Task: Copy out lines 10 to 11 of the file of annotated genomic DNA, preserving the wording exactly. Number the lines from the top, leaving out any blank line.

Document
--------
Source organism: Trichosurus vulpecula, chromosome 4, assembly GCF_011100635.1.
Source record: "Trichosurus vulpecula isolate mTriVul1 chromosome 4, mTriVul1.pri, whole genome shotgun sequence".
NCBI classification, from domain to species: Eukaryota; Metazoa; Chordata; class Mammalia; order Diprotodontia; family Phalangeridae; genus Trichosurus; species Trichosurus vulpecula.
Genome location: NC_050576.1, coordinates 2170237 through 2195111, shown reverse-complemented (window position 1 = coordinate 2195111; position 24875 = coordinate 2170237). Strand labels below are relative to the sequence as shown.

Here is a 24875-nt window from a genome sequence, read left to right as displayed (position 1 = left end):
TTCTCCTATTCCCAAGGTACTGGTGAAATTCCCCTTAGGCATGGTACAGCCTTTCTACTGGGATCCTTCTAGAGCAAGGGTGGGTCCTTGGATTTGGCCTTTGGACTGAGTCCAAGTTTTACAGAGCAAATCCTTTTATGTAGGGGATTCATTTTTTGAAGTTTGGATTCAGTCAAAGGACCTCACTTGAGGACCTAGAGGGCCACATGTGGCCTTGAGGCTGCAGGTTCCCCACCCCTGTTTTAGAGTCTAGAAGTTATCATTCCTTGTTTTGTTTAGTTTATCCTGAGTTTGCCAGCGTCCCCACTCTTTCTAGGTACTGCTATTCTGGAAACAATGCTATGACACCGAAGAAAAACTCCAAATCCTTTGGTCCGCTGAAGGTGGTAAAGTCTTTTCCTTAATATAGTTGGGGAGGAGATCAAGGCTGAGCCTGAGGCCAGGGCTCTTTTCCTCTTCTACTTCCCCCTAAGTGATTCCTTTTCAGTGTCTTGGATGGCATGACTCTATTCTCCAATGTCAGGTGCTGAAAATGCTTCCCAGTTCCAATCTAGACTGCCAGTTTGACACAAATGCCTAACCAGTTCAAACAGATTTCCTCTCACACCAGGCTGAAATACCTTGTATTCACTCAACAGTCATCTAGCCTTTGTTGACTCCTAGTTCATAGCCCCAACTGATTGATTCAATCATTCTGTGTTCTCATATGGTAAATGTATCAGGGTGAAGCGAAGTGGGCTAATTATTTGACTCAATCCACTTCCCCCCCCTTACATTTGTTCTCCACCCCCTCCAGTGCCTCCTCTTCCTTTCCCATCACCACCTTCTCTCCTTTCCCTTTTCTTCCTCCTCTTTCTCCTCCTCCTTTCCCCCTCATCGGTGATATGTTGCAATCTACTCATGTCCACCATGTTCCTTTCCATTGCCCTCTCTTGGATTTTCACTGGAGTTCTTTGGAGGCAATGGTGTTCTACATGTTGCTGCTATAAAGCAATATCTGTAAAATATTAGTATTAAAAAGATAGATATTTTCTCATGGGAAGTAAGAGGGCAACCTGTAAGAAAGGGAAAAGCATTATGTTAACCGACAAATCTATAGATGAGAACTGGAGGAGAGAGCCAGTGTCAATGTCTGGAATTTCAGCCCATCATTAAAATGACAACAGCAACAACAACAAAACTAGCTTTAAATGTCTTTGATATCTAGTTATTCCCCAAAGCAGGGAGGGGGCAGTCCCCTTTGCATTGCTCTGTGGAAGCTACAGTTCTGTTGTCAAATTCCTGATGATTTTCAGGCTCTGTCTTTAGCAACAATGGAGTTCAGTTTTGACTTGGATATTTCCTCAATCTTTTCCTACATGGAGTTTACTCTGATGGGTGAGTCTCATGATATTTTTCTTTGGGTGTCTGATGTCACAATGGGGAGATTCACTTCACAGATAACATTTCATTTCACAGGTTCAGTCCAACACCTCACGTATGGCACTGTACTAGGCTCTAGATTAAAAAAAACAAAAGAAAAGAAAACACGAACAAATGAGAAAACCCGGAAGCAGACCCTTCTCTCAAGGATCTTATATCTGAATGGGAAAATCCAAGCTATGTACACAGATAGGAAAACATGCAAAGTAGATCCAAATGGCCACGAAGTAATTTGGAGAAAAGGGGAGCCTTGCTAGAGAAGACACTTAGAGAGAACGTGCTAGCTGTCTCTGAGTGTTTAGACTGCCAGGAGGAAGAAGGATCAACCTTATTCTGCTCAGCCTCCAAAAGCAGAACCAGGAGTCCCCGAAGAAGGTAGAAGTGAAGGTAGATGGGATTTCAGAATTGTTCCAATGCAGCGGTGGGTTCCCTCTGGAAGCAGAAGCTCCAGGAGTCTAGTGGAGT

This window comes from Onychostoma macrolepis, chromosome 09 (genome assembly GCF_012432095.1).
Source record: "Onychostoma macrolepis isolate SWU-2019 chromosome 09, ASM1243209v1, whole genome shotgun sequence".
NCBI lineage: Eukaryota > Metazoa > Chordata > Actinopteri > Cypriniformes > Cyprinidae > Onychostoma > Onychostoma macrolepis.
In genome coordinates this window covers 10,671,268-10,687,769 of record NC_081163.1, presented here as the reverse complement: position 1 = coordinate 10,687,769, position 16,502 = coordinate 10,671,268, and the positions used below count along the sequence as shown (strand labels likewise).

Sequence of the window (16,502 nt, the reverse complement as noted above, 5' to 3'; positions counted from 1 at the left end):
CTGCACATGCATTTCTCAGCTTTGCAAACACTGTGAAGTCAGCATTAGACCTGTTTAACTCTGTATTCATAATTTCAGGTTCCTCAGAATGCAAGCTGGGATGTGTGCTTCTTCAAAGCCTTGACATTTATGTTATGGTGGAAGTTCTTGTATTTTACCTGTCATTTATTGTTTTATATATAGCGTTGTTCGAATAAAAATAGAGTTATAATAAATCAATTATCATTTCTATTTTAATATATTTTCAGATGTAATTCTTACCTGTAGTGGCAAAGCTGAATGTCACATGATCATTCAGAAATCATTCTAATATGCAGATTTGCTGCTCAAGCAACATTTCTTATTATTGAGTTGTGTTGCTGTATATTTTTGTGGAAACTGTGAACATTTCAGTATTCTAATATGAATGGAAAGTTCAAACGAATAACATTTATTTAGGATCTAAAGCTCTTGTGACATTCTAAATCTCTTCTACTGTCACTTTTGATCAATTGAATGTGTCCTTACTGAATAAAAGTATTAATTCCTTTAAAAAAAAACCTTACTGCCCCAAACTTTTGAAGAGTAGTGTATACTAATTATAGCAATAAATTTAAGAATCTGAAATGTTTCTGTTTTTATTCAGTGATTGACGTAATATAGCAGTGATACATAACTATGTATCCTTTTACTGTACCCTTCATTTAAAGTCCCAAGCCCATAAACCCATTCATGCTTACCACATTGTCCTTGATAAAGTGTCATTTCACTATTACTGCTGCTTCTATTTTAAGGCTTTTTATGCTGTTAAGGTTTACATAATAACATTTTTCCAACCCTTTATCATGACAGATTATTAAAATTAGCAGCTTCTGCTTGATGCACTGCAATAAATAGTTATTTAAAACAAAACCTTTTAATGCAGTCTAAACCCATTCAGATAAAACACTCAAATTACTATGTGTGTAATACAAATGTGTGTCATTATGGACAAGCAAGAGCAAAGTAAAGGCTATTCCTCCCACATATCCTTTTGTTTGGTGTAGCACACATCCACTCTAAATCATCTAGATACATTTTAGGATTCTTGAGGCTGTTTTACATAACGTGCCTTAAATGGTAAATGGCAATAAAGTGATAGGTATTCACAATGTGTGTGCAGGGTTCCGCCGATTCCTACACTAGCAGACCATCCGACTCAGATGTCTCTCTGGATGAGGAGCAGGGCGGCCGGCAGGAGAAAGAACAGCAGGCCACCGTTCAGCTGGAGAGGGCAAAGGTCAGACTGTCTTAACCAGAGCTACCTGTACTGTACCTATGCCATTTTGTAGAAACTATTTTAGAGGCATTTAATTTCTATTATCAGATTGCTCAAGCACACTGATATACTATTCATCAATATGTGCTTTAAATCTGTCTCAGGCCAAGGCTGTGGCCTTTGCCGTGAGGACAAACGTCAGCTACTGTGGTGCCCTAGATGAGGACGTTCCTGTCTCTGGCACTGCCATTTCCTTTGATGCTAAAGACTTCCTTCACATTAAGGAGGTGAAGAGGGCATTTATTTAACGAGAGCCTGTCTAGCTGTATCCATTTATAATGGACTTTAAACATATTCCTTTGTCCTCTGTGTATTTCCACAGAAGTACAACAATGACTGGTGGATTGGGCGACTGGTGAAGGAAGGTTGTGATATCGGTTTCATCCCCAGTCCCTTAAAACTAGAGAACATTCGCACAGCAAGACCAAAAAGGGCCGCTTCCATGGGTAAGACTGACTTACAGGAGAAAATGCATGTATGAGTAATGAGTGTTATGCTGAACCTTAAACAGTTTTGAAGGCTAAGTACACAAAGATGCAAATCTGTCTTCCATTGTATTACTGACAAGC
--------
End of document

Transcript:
In genome coordinates this window covers 10,671,268-10,687,769 of record NC_081163.1, presented here as the reverse complement: position 1 = coordinate 10,687,769, position 16,502 = coordinate 10,671,268, and the positions used below count along the sequence as shown (strand labels likewise).

Sequence of the window (16,502 nt, the reverse complement as noted above, 5' to 3'; positions counted from 1 at the left end):